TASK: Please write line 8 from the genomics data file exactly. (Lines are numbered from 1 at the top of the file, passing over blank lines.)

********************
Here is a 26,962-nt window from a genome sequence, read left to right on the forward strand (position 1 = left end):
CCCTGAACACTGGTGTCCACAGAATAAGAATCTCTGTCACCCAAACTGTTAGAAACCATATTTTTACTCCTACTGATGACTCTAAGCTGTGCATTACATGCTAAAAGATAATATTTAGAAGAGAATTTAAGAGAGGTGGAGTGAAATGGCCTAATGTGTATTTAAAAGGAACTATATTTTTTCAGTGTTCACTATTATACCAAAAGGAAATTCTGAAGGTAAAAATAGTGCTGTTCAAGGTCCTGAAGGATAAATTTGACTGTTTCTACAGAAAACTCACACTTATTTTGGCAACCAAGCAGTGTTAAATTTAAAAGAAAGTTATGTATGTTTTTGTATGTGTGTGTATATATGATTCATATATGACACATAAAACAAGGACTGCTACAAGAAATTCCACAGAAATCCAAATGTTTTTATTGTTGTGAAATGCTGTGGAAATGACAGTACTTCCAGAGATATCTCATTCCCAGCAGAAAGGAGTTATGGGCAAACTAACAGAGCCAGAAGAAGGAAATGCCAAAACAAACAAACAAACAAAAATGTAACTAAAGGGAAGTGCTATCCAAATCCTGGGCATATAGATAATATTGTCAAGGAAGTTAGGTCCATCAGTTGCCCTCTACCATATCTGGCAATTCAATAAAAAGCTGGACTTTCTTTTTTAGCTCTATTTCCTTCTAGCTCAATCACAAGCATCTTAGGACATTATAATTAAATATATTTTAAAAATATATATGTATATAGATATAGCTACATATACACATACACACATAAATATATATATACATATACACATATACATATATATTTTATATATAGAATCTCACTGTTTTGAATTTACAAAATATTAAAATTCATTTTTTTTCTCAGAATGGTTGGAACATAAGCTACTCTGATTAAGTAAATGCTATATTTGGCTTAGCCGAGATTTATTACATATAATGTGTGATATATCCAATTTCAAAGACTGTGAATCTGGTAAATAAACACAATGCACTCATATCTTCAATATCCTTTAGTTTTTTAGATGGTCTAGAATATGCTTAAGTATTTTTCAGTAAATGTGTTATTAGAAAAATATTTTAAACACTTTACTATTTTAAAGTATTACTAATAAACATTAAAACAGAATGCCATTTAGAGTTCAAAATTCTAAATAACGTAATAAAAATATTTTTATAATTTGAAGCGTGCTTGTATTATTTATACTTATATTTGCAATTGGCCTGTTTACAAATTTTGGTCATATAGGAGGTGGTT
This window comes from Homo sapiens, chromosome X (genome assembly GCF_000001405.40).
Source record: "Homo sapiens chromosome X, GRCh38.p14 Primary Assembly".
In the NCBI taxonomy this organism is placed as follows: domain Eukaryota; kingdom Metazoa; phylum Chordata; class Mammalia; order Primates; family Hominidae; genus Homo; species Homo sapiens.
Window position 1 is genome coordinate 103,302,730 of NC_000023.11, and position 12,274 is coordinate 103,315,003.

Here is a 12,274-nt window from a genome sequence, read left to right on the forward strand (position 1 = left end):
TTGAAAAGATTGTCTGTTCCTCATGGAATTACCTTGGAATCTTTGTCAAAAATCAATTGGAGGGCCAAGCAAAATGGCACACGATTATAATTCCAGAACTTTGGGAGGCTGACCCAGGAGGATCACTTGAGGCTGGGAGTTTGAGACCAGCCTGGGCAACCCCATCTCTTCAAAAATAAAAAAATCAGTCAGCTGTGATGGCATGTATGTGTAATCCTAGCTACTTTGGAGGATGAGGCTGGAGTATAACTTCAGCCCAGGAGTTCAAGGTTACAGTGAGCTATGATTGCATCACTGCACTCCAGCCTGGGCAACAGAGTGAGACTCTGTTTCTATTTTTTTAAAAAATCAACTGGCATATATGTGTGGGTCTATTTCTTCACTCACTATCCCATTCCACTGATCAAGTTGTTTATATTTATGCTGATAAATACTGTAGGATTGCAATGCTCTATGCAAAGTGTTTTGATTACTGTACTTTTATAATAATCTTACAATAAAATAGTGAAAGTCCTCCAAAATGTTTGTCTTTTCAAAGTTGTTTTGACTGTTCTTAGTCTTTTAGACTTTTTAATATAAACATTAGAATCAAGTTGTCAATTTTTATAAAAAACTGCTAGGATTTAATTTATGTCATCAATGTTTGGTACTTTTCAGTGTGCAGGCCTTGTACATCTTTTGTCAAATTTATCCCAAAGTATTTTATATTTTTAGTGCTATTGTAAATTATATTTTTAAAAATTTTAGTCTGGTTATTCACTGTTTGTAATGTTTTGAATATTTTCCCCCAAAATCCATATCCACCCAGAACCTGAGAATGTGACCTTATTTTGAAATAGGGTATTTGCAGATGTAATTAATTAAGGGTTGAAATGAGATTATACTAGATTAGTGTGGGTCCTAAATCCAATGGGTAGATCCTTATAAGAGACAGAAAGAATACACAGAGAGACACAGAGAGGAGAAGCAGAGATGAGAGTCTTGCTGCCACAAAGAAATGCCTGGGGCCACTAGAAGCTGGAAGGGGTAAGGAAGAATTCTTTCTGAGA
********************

TTGAAAAGATTGTCTGTTCCTCATGGAATTACCTTGGAATCTTTGTCAAAAATCAATTGGAGGGCCAAGCAAAATGGCACACGATTATAATTCCAGAACTTTGGGAGGCTGACCCAGGAGGATCACTTGAGGCTGGGAGTTTGAGACCAGCCTGGGCAACCCCATCTCTTCAAAAATAAAAAAATCAGTCAGCTGTGATGGCATGTATGTGTAATCCTAGCTACTTTGGAGGATGAGGCTGGAGTATAACTTCAGCCCAGGAGTTCAAGGTTACAGTGAGCTATGATTGCATCACTGCACTCCAGCCTGGGCAACAGAGTGAGACTCTGTTTCTATTTTTTTAAAAAATCAACTGGCATATATGTGTGGGTCTATTTCTTCACTCACTATCCCATTCCACTGATCAAGTTGTTTATATTTATGCTGATAAATACTGTAGGATTGCAATGCTCTATGCAAAGTGTTTTGATTACTGTACTTTTATAATAATCTTACAATAAAATAGTGAAAGTCCTCCAAAATGTTTGTCTTTTCAAAGTTGTTTTGACTGTTCTTAGTCTTTTAGACTTTTTAATATAAACATTAGAATCAAGTTGTCAATTTTTATAAAAAACTGCTAGGATTTAATTTATGTCATCAATGTTTGGTACTTTTCAGTGTGCAGGCCTTGTACATCTTTTGTCAAATTTATCCCAAAGTATTTTATATTTTTAGTGCTATTGTAAATTATATTTTTAAAAATTTTAGTCTGGTTATTCACTGTTTGTAATGTTTTGAATATTTTCCCCCAAAATCCATATCCACCCAGAACCTGAGAATGTGACCTTATTTTGAAATAGGGTATTTGCAGATGTAATTAATTAAGGGTTGAAATGAGATTATACTAGATTAGTGTGGGTCCTAAATCCAATGGGTAGATCCTTATAAGAGACAGAAAGAATACACAGAGAGACACAGAGAGGAGAAGCAGAGATGAGAGTCTTGCTGCCACAAAGAAATGCCTGGGGCCACTAGAAGCTGGAAGGGGTAAGGAAGAATTCTTTCTGAGA